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Motorola Xoom
Verizon confirms on-contract pricing for Xoom

As we get closer to the launch date of the Motorola Xoom (this Thursday), more details are being revealed on the device. The latest piece of info to come out of Verizon today is that the Xoom will priced at $599 from Verizon with a two-year data contract

As you may recall, the unsubsidized Xoom (with built-in 3G modem) is priced at $799 while the Wi-Fi-only model is priced at $599. Verizon also confirmed that the data plans would start at $20/month for a measly 1GB of data. For comparison, AT&T offers 2GB of data on the iPad 3G for $25/month. 

Another surprising bit of information gleaned from Verizon's press release is that the LTE upgrade that has been talked about for the Xoom will be a free upgrade when it becomes available in the second half of 2011.

The Xoom will be the poster child for Google’s new Android 3.0 “Honeycomb” operating system that his been tailored specifically for tablet devices.



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RE: WiFi costs?
By theapparition on 2/23/2011 2:54:21 PM , Rating: 2
Just another example of the interwebs reacting to rumor with gross exageration. Wifi will work from day one, and will not get deactivated if you cancel or don't need a data plan.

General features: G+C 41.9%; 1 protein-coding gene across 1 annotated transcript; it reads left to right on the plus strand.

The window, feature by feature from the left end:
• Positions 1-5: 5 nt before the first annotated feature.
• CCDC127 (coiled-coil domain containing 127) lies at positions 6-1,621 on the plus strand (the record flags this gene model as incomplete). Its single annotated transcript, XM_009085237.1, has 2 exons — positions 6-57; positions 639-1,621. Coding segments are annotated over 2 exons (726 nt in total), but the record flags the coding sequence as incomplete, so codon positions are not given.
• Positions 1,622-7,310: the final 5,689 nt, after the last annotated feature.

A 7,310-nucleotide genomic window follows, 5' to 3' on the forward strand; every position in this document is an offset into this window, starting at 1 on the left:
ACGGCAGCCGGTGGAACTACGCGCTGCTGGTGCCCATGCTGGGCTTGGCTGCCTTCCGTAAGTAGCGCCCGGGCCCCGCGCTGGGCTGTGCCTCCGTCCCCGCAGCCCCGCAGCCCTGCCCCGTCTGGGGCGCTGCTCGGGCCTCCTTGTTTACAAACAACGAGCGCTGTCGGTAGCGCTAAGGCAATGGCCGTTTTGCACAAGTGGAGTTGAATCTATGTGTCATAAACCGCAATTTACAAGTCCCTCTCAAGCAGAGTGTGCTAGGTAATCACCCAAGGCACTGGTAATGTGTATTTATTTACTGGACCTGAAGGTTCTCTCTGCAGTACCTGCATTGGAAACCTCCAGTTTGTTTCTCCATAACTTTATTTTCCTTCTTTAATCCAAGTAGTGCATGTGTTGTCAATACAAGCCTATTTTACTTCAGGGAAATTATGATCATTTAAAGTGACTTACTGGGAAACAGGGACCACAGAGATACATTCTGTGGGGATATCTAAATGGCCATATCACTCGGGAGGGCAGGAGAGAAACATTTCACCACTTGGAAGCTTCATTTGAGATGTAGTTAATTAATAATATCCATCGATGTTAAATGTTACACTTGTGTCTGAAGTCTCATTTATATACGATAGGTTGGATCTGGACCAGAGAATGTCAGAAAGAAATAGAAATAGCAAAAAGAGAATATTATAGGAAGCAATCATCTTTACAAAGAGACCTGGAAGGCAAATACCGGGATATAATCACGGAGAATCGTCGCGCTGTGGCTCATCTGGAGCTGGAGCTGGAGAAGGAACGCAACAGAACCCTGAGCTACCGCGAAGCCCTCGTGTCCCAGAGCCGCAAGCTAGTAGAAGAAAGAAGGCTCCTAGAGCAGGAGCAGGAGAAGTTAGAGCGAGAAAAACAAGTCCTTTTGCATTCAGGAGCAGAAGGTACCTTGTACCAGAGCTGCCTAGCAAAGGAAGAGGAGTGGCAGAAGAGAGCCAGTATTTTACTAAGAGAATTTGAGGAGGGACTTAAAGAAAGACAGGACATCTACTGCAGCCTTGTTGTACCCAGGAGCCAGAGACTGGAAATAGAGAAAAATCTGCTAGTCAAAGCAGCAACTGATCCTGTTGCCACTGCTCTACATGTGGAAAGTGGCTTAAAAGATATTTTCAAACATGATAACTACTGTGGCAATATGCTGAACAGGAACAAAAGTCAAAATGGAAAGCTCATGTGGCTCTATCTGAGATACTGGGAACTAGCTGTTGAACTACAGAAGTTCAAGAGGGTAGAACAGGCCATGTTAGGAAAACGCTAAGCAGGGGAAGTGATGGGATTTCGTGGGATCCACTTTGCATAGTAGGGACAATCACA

You can buy the 3G version of the Xoom, subsidized, from Verizon, for $599. Wifi will work fine. You are under contract to pay for data. Similar to cell phones.

You can also buy the unsubsidized version for $819 ($799 + $20 1st months data plan). Verizon won't let it leave the store without a 1mo data plan. No activation required after that first month. Wifi will not be disabled if you drop your service.

The Wifi model is completely unsubsidized, does not require a data package of any kind, and will be priced at $599. No data plan or subscription required.

I don't see why anyone who'd want the 3G model would not purchase the subsidized model. Just doesn't make sense to me. Why pay $200 extra for something you're not going to use? I guess the only advantage are those who want to own outright, and want to sporadically turn on data plans rather than stay connected all the time.

quote:
And the free upgrade to LTE (which it isn't, as has been established, just a slightly faster 3.5G) has been known about for some time.

No clue what you are talking about here. The upgrade will indeed activate the built in LTE radio. Which, according to the ITU, is 4G. Many consider 1st gen LTE and HSPA+ as 3.5G, because they don't meet the target specs of 100mbps mobile, 1gbps stationary. But the ITU changed the definition. By any other metric, we'd be waiting another 5-7 years for "real" 4G.


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